Spotlight On / Hayley Scrivenor

Dirt Town started as a short story. I wrote about a group of small-town kids, describing all the different ways they’d made their way home from school on a Friday afternoon. After I’d written that, it occurred to me that there needed to be a reason for them to be talking about that day, in particular.’

This Spotlight On with Hayley Scrivenor we delve into her book Dirt Town and think about the art of crime writing. Spotlight On is where we explore the creative practice of members and celebrate milestones in their writing career, and having a number one selling book is certainly a milestone! Hayley spoke with our Administration and Digital Services Officer, Isaac Wilcox.

Hayley Scrivenor Dirt Town

Congratulations! You are an internationally published author, including translations! That’s quite something – how does it feel to have your debut novel, Dirt Town, out there?

Thank you! The translations have been a lovely surprise, actually. Who knew people as far afield as Sweden and Brazil would want to read my book about a small country town in Australia? There were so many points in the process where I was sure it would never be read by anyone, so I still pinch myself sometimes.

Dirt Town looks at a community where a young girl has disappeared. That’s quite a difficult subject to approach, with real cases in very recent memory. What drew you to this subject and how did you approach writing about it?

Dirt Town started as a short story. I wrote about a group of small-town kids, describing all the different ways they’d made their way home from school on a Friday afternoon. After I’d written that, it occurred to me that there needed to be a reason for them to be talking about that day, in particular. It was then that the idea of a girl who’d gone missing came to me. I also had a vivid image of what had happened to her, and the novel really sprang from that.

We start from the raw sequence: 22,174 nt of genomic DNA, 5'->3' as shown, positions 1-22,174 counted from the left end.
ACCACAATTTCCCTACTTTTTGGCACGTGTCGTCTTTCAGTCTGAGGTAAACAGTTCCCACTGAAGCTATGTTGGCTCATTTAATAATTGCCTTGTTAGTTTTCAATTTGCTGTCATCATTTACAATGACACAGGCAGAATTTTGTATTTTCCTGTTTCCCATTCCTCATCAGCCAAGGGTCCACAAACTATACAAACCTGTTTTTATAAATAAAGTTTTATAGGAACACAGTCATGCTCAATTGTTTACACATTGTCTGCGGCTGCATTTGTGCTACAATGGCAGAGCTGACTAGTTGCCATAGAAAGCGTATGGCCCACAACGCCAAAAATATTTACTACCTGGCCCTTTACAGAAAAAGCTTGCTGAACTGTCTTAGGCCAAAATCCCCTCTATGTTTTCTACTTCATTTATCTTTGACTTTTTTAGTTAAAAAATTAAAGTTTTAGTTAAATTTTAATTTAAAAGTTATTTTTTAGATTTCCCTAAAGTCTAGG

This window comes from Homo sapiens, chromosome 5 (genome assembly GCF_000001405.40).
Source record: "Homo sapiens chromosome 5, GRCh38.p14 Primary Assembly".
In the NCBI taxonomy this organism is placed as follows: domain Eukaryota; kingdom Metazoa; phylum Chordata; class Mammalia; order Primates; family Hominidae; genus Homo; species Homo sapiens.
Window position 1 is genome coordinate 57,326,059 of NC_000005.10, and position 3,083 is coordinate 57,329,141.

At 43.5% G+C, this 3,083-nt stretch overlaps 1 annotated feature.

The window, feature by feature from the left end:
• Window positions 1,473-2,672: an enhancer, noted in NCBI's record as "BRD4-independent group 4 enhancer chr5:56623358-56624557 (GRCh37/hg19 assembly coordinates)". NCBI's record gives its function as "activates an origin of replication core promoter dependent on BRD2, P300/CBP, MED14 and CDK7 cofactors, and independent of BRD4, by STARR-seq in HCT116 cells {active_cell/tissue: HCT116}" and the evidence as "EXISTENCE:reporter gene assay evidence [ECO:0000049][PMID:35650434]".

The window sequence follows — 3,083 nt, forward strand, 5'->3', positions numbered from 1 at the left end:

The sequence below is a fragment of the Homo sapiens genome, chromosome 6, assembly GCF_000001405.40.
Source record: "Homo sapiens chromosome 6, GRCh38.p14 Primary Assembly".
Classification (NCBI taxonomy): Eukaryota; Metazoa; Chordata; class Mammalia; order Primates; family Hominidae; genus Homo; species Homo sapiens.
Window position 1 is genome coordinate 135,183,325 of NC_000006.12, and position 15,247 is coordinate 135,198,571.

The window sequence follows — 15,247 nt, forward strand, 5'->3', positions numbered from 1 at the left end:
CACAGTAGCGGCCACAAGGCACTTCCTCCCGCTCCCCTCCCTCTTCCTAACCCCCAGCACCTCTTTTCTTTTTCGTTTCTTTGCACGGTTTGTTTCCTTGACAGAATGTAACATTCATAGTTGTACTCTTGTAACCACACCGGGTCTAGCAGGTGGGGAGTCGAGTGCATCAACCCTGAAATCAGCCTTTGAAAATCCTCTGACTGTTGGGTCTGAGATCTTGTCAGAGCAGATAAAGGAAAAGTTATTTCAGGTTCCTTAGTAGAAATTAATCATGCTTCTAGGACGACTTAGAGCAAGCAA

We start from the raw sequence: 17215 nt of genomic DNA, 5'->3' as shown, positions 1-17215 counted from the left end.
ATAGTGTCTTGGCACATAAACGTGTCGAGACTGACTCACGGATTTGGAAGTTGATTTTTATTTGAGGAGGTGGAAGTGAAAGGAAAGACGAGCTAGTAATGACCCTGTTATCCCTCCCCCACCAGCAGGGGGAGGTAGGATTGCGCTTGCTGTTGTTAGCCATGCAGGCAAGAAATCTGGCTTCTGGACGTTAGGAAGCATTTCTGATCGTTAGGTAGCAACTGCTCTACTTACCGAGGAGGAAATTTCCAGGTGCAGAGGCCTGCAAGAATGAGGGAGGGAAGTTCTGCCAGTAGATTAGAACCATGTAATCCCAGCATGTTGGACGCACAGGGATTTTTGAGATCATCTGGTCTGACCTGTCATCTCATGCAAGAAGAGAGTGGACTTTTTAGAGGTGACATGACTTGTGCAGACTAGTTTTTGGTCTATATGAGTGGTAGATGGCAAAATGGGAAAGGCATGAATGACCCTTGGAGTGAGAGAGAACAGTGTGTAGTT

While I, luckily, knew quite quickly where I wanted the novel to end, I had almost no sense of how I was going to get from the starting point of the novel to that conclusion. I come up with scenarios and characters in a very piecemeal, accumulative way at first. I know it would be infinitely quicker if I had some sort of plan, or a better sense of who the characters are, but I honestly can’t seem to write any other way. Over time, I realised that the missing girl Esther Bianchi was going to be the hole at the heart of the novel: the one that everyone else would be orbiting around. I wanted the reader to feel like they’d come to know Esther, that they missed her and saw what her loss had done, not just to the people close to her, but to a whole town. That was my most important goal for the novel, and the element I most hope I’ve done justice to.

Your book is written from different perspectives, including the collective points of view of the town’s children. I find that stylistically interesting, what inspired you to make that choice?

I began this novel as part of a PhD in creative writing that looked specifically at point of view, so this can be a slightly dangerous question to ask me! In short, I looked at novels which featured collective narration – where a group of people spoke together to tell a story. That was where the ‘chorus’ sections with the kids came from. Over time, I introduced a range of other characters to expand the parts of Esther we could know and understand. We meet her mother and her best friend, as well as a boy who saw her on the day she went missing, who is too afraid to come forward to tell police what he saw. We also hear from the police officer sent to investigate Esther’s disappearance. Detective Sergeant Sarah Michaels was actually a relatively late addition to Dirt Town, at least as a POV character, which surprises some people. I cycle through these five viewpoints, which allows me to move the story forward by following whoever is most interesting at a given moment, and sometimes I double back to show the same event from more than one angle. It was a bit of a pain in the bum to wrangle, if I’m honest! I ended up writing pretty much all of the events of the book from each point of view, and then doing a lot of cutting. But point of view is really the entry point to story for me: Why this person or people? What do they see that no one else can?